The often overlooked downside of net neutrality
Supporters of net neutrality who want equal priority given to all data shared across wireless communication networks aren’t considering broader issues, says a Virginia Tech expert.
Net neutrality sounds appealing on the surface because it ensures an equal playing field for businesses large and small, and speedy access to the internet, says Virginia Tech Professor Jeff Reed. However, “net neutrality rules are written for yesterday's internet, not today or even tomorrow’s internet,” he added.
On today/tomorrow internet needs: “One of the biggest misconceptions is that everyone thinks internet is one thing. When in actuality it is evolving into specialized networks for cars, for first responders, for bridge ice sensors, for the power grid, etc.”
“These services have different requirements and networks, and will need to be specifically tuned, hence, all bits cannot be treated equally. Your 911 call is sharing bandwidth with your neighbor’s Netflix stream. Do you think they should be given equal priority?”
On fear of monopolistic practices between content providers (i.e. Google, Facebook) and data transport providers (i.e. AT&T, Comcast): “This debate is more of a business struggle between content providers and data transport providers. The fear is that the transport providers may exhibit monopolistic practices, but people don't realize that Netflix is now the majority of internet traffic. Hence, who is more likely to show monopolistic practices?"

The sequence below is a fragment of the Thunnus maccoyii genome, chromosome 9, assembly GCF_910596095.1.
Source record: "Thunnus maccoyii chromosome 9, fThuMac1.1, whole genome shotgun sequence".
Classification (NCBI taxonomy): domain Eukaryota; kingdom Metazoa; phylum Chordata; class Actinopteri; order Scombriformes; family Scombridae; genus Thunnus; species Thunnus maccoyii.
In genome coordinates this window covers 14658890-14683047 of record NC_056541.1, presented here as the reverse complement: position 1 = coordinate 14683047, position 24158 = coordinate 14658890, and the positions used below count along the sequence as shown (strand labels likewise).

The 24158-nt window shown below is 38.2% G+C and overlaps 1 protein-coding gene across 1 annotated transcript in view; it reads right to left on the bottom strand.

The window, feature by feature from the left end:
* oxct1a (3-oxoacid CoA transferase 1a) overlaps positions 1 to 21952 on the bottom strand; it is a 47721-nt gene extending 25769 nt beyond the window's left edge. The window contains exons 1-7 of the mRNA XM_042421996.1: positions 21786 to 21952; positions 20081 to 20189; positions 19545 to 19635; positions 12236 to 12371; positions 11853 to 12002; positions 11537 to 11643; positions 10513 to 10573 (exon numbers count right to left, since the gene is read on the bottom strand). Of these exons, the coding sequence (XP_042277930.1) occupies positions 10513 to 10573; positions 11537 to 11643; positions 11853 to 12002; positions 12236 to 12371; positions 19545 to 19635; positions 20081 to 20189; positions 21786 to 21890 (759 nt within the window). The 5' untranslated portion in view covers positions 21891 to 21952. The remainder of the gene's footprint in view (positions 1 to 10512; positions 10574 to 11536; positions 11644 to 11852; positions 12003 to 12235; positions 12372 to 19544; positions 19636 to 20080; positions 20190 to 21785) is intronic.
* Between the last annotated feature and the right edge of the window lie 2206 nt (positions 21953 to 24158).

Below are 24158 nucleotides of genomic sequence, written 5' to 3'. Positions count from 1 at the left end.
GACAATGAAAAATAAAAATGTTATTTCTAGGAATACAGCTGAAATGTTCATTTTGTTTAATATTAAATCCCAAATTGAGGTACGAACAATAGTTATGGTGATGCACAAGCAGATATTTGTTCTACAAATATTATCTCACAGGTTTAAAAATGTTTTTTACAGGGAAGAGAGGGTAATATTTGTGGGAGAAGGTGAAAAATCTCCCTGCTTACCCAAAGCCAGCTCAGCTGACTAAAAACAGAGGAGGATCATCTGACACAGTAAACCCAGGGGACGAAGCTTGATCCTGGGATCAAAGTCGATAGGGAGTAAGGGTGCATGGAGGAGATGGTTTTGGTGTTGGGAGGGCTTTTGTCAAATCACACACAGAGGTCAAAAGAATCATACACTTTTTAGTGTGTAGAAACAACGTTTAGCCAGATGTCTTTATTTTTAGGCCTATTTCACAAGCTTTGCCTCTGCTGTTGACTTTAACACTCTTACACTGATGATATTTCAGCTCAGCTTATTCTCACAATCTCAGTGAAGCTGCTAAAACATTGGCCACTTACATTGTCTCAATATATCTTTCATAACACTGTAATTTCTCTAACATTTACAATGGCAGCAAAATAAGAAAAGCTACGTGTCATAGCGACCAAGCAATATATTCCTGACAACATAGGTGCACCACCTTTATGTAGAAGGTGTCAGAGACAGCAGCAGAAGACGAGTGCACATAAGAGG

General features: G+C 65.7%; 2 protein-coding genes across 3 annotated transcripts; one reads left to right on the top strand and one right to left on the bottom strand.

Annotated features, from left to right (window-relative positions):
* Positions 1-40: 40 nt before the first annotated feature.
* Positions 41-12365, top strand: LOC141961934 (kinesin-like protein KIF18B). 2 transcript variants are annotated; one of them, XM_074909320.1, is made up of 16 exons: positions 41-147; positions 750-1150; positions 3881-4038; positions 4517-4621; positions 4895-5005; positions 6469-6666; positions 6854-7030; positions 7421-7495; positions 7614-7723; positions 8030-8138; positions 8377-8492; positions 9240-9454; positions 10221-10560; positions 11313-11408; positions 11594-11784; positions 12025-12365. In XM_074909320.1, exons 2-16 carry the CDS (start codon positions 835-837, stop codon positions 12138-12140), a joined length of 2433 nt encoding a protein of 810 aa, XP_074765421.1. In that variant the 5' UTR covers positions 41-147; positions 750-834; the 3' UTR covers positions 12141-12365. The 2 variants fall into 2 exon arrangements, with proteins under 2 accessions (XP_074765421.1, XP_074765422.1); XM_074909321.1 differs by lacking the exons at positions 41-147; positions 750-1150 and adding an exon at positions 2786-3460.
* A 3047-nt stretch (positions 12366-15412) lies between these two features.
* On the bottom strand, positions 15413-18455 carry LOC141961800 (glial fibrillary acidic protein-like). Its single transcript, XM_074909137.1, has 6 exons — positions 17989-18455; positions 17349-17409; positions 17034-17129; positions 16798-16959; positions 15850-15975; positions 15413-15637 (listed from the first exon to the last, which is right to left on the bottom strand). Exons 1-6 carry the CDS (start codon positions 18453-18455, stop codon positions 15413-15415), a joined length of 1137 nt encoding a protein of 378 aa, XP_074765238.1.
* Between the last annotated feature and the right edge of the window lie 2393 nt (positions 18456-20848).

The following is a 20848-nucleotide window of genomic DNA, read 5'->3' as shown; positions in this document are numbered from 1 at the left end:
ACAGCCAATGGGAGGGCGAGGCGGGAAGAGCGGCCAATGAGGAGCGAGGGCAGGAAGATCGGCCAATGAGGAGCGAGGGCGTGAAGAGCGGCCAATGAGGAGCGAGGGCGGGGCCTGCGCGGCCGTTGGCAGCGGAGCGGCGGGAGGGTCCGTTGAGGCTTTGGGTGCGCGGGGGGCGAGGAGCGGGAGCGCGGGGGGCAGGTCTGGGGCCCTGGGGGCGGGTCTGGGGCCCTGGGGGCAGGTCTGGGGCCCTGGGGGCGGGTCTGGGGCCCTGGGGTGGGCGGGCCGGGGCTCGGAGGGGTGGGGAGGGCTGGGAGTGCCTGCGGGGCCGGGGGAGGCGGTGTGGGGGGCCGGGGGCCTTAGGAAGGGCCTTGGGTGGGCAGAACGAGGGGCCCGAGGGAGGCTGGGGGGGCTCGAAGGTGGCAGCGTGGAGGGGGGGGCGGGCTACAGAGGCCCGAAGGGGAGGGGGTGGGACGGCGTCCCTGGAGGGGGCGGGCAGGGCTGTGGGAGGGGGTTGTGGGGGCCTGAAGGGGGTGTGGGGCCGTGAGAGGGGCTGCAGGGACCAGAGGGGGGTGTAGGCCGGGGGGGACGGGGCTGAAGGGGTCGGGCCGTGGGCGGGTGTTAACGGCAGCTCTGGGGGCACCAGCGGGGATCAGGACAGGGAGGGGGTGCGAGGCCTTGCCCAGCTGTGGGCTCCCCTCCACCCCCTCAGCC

“If constraint of trade does occur, this is primarily a legal issue for the Dept. of Justice, not a FCC issue. Trying to prevent this problem, which has little if any historical evidence of abuse, through technical regulatory management is a futile effort. Telecom services are too complex and rapidly changing to regulate this way.”
“Network neutrality regulations were written based on speculation. Could anyone envision that Comcast would cut off Netflix to its customers and force them to use Comcast's streaming service? Providers are smarter than this and know there would be a tremendous backlash from customers.”
On the 5G wireless market future: “I think that the wireless market is a very competitive market and if customers feel that the service provider is constraining their choices they can leave their service provider."
"Wireline competition is less competitive today than wireless communications and granted most of the people in the US have only one broadband provider. However, with the advent of 5G there will be new competition to provide high speed data services. It is clear, this is going to be one of the driving business models for 5G.”
Professor Jeff Reed has served as an advisor to federal organizations and commercial organizations such as AT&T and Samsung. He is currently coauthoring a book on 5G and is the founding director of Wireless @ Virginia Tech, one of the largest and most comprehensive university wireless research groups in the United States.
Expertise featured in The Daily Progress.
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